Seeds Only a Plant Breeder Could Love, Until Now

A seed company co-founded by the chef Dan Barber aims to build a big audience for new vegetables (sweeter peppers, milder beets) using the marketing muscle of chefs.

Comments: 36

  1. What a beautiful story. Connect this with people working on sustainable farming, humane meat production, green energy, etc., and we have a better world. These stories are why I still have hope for the future.

  2. The thought of a habanero with no heat scares me. As does a beet with only mild earthiness. The characteristics that have been bred out are the ones that I and many other enjoy most about those vegetables and fruits. This does not sound like improvement, but regression to the mean of boring taste.

  3. I never understood the taste like dirt reference. For me a beet has a nice sweet flavor. I grew up on the canned ones but recently learned to love fresh beets, especially roasted. One of my favorite vegetables.

  4. That's why heirloom varieties exist. A chacun son gout!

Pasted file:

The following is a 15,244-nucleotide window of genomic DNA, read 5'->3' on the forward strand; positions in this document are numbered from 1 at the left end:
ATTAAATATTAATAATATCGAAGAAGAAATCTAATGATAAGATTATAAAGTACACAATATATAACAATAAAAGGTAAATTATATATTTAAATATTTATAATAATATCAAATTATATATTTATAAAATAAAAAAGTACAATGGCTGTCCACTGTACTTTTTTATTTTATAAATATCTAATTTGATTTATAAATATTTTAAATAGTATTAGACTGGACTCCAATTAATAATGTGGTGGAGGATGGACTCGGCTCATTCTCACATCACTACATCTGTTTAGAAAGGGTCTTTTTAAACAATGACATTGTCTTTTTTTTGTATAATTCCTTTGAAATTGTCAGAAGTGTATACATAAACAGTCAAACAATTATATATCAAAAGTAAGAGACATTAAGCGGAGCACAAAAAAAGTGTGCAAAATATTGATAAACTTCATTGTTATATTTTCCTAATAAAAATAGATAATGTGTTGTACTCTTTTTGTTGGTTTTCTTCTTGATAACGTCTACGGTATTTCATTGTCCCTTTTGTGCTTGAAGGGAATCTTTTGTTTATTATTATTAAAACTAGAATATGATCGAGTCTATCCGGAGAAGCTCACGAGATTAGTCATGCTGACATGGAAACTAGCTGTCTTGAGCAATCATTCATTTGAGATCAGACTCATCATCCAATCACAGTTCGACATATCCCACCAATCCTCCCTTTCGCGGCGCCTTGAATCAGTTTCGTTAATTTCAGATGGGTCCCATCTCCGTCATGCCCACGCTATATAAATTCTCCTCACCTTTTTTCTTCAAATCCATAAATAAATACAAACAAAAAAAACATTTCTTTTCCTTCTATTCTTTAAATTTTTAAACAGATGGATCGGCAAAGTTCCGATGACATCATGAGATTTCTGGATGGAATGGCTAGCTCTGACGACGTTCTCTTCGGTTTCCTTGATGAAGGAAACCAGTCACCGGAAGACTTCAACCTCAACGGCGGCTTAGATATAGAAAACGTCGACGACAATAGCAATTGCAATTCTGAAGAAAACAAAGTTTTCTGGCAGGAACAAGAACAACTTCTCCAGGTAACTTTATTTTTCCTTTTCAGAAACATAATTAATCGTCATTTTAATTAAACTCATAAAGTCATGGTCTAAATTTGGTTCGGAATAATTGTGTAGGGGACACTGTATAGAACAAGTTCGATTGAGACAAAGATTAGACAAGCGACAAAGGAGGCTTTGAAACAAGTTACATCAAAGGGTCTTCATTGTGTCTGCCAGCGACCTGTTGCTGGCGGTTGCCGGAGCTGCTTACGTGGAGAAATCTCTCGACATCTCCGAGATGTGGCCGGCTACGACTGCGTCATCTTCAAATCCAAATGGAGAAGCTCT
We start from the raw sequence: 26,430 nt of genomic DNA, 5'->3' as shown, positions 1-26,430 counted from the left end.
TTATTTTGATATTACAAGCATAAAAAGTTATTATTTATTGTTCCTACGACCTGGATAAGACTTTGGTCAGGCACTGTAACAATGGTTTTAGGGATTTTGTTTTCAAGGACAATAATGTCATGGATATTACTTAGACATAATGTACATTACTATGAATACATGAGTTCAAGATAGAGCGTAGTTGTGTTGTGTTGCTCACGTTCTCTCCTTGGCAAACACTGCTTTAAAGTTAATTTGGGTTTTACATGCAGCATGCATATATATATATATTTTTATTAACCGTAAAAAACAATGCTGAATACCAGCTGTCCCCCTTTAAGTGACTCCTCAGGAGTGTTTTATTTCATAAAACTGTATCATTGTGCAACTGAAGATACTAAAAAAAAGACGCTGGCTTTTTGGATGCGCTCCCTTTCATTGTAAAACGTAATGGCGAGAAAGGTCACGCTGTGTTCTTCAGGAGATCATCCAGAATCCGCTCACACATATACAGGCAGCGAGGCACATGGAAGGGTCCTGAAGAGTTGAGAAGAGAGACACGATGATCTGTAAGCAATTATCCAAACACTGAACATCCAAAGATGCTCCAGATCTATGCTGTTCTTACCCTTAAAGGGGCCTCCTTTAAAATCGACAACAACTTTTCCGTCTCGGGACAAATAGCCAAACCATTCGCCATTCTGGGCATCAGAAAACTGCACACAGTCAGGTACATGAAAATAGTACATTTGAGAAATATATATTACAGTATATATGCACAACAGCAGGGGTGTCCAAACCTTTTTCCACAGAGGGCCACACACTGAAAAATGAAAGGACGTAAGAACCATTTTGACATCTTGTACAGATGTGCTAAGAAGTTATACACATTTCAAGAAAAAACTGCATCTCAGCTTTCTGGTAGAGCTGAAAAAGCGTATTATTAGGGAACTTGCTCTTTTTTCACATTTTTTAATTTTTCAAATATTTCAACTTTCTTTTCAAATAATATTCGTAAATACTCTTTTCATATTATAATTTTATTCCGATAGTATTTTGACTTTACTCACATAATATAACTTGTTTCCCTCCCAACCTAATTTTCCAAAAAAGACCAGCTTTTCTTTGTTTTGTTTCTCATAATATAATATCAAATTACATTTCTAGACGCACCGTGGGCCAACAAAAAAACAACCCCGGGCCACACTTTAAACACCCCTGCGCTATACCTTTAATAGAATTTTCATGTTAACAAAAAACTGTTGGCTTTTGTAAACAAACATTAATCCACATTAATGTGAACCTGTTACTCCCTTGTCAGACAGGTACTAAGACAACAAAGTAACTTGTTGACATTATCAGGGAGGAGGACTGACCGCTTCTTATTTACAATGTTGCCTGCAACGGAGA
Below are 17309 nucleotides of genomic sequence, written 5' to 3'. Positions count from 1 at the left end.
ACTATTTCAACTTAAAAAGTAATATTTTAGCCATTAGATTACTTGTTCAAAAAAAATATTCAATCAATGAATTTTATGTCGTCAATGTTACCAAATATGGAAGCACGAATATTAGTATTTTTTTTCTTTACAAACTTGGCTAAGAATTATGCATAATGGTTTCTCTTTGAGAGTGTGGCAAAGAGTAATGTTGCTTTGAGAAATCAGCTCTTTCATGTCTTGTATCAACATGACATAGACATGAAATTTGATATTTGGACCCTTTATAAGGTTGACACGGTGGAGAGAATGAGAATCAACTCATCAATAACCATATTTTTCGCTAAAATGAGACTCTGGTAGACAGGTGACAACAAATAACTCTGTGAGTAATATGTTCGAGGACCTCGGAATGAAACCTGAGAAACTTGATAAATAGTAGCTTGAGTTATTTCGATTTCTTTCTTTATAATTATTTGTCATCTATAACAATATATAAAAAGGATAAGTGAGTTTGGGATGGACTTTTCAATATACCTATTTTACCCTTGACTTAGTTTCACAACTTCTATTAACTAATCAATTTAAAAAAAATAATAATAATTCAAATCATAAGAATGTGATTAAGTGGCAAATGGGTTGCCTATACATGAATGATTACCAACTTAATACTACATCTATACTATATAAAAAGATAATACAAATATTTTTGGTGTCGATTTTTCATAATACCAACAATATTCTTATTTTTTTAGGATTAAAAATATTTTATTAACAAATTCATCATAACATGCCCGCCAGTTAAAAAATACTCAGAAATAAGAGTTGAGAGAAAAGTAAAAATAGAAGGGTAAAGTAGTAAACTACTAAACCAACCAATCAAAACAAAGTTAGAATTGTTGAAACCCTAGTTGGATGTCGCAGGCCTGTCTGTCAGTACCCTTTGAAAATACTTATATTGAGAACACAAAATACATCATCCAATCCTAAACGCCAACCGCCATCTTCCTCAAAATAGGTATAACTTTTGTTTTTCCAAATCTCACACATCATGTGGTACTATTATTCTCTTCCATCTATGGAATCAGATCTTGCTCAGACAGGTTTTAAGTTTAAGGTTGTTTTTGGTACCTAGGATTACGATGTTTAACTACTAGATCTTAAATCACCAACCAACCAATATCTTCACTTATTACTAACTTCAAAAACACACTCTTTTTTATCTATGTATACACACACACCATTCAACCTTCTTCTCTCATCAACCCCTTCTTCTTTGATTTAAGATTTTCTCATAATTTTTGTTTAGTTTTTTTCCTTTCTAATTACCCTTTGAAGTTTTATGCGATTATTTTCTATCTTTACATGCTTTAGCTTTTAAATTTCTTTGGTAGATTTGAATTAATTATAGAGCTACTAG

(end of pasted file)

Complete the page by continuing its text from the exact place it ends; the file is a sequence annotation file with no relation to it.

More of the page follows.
5. Nothing about Dan Barber is boring taste.

  6. Suzanne if you ate a Badger Flame beet, you'd probably change your mind. The flavor is like no other beet and can be eaten raw--opening up a whole new world of possibilities for chefs and home cooks alike. Hopefully you'll have the opportunity very soon! As a farmer, I applaud Dan, Michael, and Matthew on this new venture. This is such a perfect blend of old and new-- preserving traditional plant breeding methods with a focus on flavor (not on which varities best fit into large-scale agriculture production methods), while staying ahead of the curve in an era of changing climate, new pests, and new diseases. And thank you for working with Open Pollinated varieties!

  7. Beautiful. But let us combine flavor with heirloom nutrition and with replacing mineral nutrients. If I remember right 1905 tomatoes and another fruit now require 25 or 26 eaten to get the essential minerals of one 1905 according to the government’s own data. Otherwise a wonderful article. Now if we can just get half as many vegetables and one quarter as many grains as I got in Moscow Russia’s markets in 2001-2002 on our DARPA grant as I bought to feed our 15 plus Russian and Ukrainian Linux programmers. Some of pumpkins and such could grow as big as our Alaskan thanks to the Midnight Sun. And their mineral nutrients are often much superior to ours. (Yes. We do work closely with Russian and Ukrainian and Chinese military and private developers and coders and designers and space engineers and police and others. We just do not discuss that publicly.)